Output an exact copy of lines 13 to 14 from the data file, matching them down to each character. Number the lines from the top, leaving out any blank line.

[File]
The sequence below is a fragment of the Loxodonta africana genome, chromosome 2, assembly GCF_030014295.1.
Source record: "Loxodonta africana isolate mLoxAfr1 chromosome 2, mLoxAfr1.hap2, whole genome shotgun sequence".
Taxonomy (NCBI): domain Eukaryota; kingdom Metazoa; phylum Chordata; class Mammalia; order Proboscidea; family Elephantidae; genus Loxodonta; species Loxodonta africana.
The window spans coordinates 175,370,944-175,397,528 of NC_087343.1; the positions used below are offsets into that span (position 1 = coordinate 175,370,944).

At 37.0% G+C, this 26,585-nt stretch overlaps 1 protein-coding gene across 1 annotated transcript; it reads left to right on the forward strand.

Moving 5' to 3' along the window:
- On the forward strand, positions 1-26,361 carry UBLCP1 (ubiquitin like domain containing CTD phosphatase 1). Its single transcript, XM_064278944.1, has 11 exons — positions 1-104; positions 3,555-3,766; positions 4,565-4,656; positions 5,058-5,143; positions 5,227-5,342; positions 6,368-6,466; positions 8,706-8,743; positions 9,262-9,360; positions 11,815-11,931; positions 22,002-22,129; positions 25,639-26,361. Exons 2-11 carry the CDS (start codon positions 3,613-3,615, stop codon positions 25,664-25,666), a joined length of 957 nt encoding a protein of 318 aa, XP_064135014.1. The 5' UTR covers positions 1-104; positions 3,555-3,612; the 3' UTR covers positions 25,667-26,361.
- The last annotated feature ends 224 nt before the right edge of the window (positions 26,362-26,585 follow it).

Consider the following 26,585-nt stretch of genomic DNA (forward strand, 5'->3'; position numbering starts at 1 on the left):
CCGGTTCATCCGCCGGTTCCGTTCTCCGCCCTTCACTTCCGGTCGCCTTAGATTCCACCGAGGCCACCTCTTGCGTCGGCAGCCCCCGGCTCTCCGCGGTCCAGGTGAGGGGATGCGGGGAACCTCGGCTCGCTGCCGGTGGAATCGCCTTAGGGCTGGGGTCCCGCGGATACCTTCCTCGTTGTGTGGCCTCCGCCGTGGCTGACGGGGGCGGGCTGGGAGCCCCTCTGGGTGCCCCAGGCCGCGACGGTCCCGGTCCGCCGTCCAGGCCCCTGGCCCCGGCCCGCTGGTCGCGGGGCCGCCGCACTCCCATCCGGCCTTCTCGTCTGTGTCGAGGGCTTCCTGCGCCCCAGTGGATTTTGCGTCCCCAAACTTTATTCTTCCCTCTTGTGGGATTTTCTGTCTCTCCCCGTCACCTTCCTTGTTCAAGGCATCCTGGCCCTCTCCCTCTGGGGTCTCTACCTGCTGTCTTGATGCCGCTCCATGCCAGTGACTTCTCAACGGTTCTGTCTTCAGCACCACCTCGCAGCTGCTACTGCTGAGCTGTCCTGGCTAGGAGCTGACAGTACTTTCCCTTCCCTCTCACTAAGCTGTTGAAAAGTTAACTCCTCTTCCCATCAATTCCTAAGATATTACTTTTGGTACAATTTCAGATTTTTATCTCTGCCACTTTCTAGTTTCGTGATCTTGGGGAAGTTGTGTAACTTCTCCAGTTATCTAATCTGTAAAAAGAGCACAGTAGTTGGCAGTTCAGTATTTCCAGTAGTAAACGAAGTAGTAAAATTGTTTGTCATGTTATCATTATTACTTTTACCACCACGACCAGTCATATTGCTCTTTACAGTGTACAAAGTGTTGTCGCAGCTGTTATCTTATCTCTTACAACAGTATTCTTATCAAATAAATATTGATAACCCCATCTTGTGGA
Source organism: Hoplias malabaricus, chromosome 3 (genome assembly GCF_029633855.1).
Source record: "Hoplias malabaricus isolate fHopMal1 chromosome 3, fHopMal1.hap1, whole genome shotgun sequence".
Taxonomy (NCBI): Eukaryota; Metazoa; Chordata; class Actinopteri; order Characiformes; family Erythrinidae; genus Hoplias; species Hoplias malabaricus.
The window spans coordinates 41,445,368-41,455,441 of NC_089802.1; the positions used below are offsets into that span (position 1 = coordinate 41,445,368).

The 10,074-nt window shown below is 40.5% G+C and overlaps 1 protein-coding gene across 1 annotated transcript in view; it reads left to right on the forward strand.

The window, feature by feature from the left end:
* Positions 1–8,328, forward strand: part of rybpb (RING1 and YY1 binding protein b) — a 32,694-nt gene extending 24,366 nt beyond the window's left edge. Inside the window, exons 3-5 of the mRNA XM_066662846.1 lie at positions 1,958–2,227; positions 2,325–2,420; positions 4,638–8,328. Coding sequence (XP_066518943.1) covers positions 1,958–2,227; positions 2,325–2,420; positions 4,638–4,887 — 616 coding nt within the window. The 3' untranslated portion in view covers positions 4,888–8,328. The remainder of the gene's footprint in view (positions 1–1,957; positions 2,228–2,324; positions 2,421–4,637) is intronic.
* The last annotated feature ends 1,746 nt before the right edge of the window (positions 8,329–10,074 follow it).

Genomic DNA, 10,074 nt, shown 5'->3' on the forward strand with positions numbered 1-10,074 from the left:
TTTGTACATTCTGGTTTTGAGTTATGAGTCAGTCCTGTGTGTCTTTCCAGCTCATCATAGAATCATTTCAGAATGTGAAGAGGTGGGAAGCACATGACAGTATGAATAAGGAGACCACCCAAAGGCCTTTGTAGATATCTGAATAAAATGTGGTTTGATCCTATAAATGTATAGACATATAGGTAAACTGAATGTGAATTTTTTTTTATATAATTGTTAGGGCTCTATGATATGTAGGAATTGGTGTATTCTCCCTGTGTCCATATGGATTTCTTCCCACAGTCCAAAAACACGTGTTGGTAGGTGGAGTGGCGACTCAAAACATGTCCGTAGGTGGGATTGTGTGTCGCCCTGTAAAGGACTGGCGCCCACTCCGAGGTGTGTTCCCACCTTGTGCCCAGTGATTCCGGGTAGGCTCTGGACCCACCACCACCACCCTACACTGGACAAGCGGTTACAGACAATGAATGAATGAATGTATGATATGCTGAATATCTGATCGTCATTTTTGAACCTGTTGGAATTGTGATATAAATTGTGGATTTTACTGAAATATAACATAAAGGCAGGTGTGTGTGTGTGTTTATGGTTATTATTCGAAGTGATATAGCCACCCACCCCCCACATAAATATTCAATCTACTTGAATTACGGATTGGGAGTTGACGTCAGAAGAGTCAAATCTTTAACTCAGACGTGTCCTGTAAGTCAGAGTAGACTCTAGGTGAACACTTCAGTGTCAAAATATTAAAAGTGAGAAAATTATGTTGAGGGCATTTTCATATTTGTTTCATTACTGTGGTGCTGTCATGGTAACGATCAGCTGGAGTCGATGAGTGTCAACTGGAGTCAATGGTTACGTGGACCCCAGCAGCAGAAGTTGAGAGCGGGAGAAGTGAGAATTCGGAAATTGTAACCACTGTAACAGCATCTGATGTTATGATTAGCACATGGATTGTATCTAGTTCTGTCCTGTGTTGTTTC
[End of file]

Taxonomy (NCBI): Eukaryota; Metazoa; Chordata; class Actinopteri; order Characiformes; family Erythrinidae; genus Hoplias; species Hoplias malabaricus.
The window spans coordinates 41,445,368-41,455,441 of NC_089802.1; the positions used below are offsets into that span (position 1 = coordinate 41,445,368).